• has been trained for dog fighting and takes part in dog fighting

For the most part, the more serious the offense, the more serious the criminal punishment. So, as far as punishments go, what are the consequences of having a dangerous dog? The first is a conviction, which can vary based on the severity of the victim’s injury. They can be either a misdemeanor or felony, depending on if a victim is a person or animal, and if they are injured versus killed. The most important thing to know is that if the case involves the death of a person, all convictions are felonies.

In some cases, the dog may also be euthanized. This doesn’t happen with every offense, mostly with more serious injuries or cases of death of people and cases of death with other animals. However, dogs cannot be euthanized for property damage cases, no matter how severe.

There is also a long list of both practical and financial consequences for owning a dangerous dog. Practical consequences include using a muzzle and leash on the dog at all times, having a warning sign on the owner’s property regarding the dangerous dog, and microchipping the dog as a way to tell that the dog is dangerous. Financial consequences include paying fines for each conviction and paying for the victim’s medical expenses (both kinds of consequences are outlined in C.R.S. §18-9-204.5(e.5) and C.R.S. §18-9-204.5(3)(e)(III)(B).

Handling an Animal Case on Your Own

Each animal case is different: sometimes you can handle it on your own, and sometimes, if the emotional and financial burden becomes too much, hiring an attorney can be the most practical decision. Here at the Colorado Lawyer Team, we have legal DIY packages for animal cases that will help you navigate your case with less legal help than full-blown representation. Check out our legal DIY page to see if handling your animal case on your own is a good fit for you! You can find it here. As one of the state’s few experts on animal crime, our attorney, Justie Nicol, is better prepared than most to handle these cases and is happy to treat your pet like the family member they are!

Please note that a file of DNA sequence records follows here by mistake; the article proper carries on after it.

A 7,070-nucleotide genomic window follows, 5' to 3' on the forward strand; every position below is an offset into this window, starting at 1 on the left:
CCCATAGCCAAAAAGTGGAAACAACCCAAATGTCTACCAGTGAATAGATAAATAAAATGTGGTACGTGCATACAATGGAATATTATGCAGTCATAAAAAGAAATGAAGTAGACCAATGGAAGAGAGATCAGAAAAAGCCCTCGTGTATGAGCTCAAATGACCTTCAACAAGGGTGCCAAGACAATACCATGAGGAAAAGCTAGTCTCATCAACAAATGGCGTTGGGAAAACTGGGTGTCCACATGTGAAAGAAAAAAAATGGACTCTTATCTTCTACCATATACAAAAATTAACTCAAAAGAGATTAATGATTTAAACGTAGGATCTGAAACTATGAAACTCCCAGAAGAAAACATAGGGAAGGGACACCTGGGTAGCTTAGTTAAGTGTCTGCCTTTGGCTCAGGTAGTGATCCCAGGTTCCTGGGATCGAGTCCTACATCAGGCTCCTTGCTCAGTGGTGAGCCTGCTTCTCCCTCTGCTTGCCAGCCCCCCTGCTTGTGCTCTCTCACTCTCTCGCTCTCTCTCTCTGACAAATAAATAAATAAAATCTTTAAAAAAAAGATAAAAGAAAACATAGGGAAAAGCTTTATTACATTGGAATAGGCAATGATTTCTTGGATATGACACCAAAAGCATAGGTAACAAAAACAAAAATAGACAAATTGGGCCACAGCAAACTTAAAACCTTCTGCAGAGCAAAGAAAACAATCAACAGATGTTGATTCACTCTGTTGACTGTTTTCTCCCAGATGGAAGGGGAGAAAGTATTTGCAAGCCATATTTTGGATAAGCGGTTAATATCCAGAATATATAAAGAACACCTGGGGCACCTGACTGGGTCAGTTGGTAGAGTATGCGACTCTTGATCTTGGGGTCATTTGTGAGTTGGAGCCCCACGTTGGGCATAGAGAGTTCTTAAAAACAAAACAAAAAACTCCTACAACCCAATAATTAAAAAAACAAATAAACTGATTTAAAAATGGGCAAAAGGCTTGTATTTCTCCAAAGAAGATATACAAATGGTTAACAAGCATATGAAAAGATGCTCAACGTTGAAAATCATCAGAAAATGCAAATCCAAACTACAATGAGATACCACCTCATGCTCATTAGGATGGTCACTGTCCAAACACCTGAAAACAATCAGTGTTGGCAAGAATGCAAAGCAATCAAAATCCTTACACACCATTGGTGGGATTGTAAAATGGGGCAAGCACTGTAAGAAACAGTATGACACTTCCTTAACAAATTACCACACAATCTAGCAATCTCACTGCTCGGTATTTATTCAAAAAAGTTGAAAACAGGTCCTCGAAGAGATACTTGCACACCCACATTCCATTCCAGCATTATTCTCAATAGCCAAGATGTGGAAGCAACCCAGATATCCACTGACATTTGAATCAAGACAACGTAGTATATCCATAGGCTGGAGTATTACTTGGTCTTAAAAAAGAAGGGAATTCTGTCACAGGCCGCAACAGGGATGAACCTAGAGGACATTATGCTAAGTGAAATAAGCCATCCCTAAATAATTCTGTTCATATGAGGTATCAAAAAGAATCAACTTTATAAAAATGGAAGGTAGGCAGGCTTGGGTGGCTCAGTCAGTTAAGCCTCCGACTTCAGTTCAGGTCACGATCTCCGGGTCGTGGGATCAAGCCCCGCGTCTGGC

Dog Laws for Good

To end things on a happier note, any dogs or cats adopted from animal shelters in Colorado are the official state pets of Colorado. It’s true! It was made official in 2013 by Governor John Hickenlooper, under Title 24, Article 80, Part 9.

Overall, it is important to understand the dog laws in your state, even if you yourself don’t own a dog. Although they may be boring to read, or annoying to know if you disagree with them, it’s crucial to understand that these laws are in place for good reason and help protect wildlife and the public.

Interested in learning more about dogs in the United States? Check out our previous blog post “Pandemic Pets: Are Dogs Getting Returned?” to learn about adopted pets and how they are fairing during the pandemic here.

Need Legal Help?

If you are in need of criminal defense or family law help (and yeah, we do some animal law things outside of criminal defense and family law, too) consider reaching out to Colorado Lawyer Team for a free 30-minute consultation. Find more information at or call 970.670.0378.

IMPORTANT DISCLAIMER: This blog post does not create an attorney-client relationship. It’s a blog post and not legal advice. Each case is different, and this post is meant for generalized knowledge, only. If you haven’t signed an engagement letter (or even received an engagement letter) AND issued some form of payment (peanuts do not count), then no attorney-client relationship exists. Nevertheless, we will do our best to ensure your confidentiality should you choose to contact us privately, but do not post about your case in the comments here (because reaching out for help with your case should be confidential, damn it).